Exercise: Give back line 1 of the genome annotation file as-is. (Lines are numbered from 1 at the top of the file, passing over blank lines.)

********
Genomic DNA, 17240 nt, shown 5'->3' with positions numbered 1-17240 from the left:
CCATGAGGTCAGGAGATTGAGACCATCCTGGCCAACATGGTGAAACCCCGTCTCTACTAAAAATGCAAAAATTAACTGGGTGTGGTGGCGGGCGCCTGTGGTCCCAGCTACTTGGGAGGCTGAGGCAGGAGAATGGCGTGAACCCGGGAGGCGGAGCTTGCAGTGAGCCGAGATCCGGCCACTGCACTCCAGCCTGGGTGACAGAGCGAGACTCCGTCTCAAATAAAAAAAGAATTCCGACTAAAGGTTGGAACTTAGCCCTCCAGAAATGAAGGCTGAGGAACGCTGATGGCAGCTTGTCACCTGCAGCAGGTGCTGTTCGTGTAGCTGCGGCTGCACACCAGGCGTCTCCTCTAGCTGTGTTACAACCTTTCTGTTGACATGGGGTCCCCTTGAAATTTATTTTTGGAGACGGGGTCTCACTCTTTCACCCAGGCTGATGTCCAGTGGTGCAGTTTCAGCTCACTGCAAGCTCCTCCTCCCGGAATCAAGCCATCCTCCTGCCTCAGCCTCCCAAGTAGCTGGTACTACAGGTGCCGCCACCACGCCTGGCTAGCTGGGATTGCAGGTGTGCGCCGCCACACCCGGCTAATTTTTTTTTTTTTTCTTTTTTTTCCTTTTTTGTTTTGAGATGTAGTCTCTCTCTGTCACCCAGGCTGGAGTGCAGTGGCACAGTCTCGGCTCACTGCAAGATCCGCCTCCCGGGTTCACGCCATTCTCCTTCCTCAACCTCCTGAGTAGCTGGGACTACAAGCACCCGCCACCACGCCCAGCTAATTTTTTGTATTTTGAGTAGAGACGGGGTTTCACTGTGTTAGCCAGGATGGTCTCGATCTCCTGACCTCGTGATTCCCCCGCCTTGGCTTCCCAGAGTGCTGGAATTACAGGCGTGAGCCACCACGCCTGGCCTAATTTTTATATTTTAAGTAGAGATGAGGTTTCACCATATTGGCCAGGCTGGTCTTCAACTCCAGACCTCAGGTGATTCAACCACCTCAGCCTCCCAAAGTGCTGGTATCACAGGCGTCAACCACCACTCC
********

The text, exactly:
Genomic DNA, 17240 nt, shown 5'->3' with positions numbered 1-17240 from the left: